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*Dave Dennis was born on this date in 1940. He is a Black civil rights activist, author and educator.
David J. Dennis was born on a plantation of a sharecropper in Omega, Louisiana into a life of Jim Crow segregation. He is the son of Thomas Dennis and Tizzie Perry Dennis Shepperd. His family grew up in the Shreveport area where many Black families didn't have the most basic utilities, something missing from his life until he was nine years old. Even after Dennis' family moved to the inner city of Louisiana, Black citizens including his family were "only allowed certain rights by entering white territory."
He was the first of his family to graduate from high school, Southern High School which was connected to Southern University. He attended while student protests were forming. During this time in his life he wasn't interested in being a part of any protests or demonstrations, he says, "I didn’t have this interest in civil rights that you might think most people are born with". He didn't want any part of the civil rights activism, "Things were happening [in the country] and I was trying to run from them”. Dennis attended Dillard University in New Orleans and continued to ignore American Civil Rights protests until he met a young woman named Doris Castle. She supported the movement, and he became involved with the movement through Castle. "She was handing out meeting flyers and speaking to a group of students on campus one afternoon. I thought she was cute, walked over to talk to her after her presentation and, sooner than I realized, agreed to attend a CORE demonstration," he said.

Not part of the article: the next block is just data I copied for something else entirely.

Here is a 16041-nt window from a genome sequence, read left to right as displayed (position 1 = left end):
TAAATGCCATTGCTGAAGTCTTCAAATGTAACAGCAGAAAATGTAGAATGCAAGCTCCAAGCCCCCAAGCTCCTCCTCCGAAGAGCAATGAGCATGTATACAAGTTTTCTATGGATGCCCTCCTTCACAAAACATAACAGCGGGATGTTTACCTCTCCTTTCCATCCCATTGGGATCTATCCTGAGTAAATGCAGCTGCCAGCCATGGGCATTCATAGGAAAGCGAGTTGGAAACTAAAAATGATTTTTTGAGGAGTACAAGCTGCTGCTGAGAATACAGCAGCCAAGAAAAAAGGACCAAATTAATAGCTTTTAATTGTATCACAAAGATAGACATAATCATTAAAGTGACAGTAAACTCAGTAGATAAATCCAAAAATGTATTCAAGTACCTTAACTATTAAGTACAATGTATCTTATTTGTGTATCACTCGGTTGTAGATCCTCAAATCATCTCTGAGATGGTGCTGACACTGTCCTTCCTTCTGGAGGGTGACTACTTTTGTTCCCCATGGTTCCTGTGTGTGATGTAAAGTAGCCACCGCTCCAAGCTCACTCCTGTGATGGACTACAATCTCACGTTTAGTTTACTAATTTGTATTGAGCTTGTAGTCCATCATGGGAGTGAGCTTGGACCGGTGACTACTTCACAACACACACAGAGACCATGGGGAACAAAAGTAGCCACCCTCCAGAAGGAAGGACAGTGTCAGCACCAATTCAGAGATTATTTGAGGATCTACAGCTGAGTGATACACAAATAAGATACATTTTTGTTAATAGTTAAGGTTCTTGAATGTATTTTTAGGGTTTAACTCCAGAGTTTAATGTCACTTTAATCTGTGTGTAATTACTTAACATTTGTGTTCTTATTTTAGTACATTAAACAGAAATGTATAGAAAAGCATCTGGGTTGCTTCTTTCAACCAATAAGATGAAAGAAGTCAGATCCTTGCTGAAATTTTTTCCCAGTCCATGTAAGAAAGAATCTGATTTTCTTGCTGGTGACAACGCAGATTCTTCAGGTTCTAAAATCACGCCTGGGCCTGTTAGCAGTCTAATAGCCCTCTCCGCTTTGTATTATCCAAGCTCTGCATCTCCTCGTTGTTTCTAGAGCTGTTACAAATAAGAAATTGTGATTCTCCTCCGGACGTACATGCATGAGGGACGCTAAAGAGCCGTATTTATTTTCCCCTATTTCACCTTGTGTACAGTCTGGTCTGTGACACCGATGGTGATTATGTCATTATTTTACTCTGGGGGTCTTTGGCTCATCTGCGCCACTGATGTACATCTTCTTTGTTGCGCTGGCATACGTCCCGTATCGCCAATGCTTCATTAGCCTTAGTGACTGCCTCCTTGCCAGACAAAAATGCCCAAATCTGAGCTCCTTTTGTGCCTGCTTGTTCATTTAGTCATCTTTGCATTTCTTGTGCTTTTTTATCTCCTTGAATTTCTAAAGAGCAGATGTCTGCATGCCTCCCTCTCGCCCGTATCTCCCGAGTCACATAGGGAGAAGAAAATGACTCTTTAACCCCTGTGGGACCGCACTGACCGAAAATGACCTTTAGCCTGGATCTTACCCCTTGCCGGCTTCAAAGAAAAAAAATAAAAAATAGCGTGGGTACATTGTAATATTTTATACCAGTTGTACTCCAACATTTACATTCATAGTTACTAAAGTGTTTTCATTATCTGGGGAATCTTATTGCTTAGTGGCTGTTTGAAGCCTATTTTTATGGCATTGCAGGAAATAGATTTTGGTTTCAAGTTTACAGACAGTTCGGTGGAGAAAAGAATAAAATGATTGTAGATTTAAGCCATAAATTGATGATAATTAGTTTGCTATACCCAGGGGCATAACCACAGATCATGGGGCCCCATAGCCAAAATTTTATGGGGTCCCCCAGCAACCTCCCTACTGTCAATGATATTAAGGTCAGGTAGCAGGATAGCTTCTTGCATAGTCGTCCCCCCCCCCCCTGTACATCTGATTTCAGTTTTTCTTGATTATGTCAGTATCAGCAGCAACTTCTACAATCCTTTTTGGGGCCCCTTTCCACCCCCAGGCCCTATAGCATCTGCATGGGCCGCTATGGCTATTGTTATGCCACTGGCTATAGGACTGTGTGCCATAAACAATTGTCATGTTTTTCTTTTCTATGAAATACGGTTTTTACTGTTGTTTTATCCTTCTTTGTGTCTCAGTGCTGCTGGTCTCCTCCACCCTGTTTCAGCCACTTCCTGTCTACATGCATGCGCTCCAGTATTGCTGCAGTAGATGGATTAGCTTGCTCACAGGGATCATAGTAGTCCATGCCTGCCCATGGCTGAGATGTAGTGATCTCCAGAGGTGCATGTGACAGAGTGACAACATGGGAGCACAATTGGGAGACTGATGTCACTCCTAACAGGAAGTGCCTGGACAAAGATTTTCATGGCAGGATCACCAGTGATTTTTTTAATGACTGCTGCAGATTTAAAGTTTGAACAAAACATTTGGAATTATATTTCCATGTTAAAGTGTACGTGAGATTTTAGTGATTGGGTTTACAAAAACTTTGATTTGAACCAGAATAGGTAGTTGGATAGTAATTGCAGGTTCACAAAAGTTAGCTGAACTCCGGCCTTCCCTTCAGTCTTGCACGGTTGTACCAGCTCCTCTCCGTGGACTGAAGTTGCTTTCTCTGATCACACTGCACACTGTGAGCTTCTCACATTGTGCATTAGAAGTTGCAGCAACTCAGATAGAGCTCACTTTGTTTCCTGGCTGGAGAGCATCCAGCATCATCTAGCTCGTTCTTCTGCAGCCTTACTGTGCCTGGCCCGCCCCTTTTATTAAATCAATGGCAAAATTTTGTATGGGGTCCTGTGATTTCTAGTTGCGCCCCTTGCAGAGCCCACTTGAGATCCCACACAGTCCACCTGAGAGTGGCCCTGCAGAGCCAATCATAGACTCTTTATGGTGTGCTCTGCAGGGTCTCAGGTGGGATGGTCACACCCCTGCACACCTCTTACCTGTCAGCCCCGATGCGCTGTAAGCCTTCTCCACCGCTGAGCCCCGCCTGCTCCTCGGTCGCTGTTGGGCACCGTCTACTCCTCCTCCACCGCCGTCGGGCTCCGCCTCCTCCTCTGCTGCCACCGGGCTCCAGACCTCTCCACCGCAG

Dennis' first demonstration was part of a sit-in at a Woolworth store in New Orleans. This was his first of 30 arrests in relation to the Movement. However, the turning point occurred when Dennis decided to become involved in the movement was a statement said in the meeting debating whether to continue the Freedom Rides or not when someone stood up and said, "There is no space in this room for both God and fear." He made a conscious choice to be on that bus, to continue the ride. Dennis dropped out of school and started this new path of his life. In 1972, he organized a successful challenge to the Louisiana Democratic Party structure. This represented the first time since Reconstruction that there was a majority of African American delegates from the Louisiana Democratic Party to the Democratic National Convention and an African American chairman of the delegation.
After Dennis disconnected himself from the South, he went back to Bachelor of Science degrees from Dillard University and a Juris Doctor from the University of Michigan Law School. He eventually opened up his own law firm in Lafayette, Louisiana. At a reunion for the anniversary of the Freedom Summer in 1989, Dave Dennis reconnected with Bob Moses and learned of his project to teach algebra to sixth graders in inner-city schools, and Dennis became intrigued by Moses' idea. They wanted to expand the program into the Black public schools of the Delta of Mississippi. They eventually expanded into Mississippi as well as Louisiana, Kentucky, and Arkansas. Currently Dennis maintains the position of director and CEO of the Southern Initiative of the Algebra Project: the nonprofit organization that aims to improve minority children's mathematics education. He also speaks about his experiences in the movement and lessons he learned. He shows people how they can be involved in their own communities and change the world, he says, in order to make a difference in the world, it doesn't take a lot, but simply looking to oneself, “It [takes] looking in the mirror and saying, ‘What can I do?’”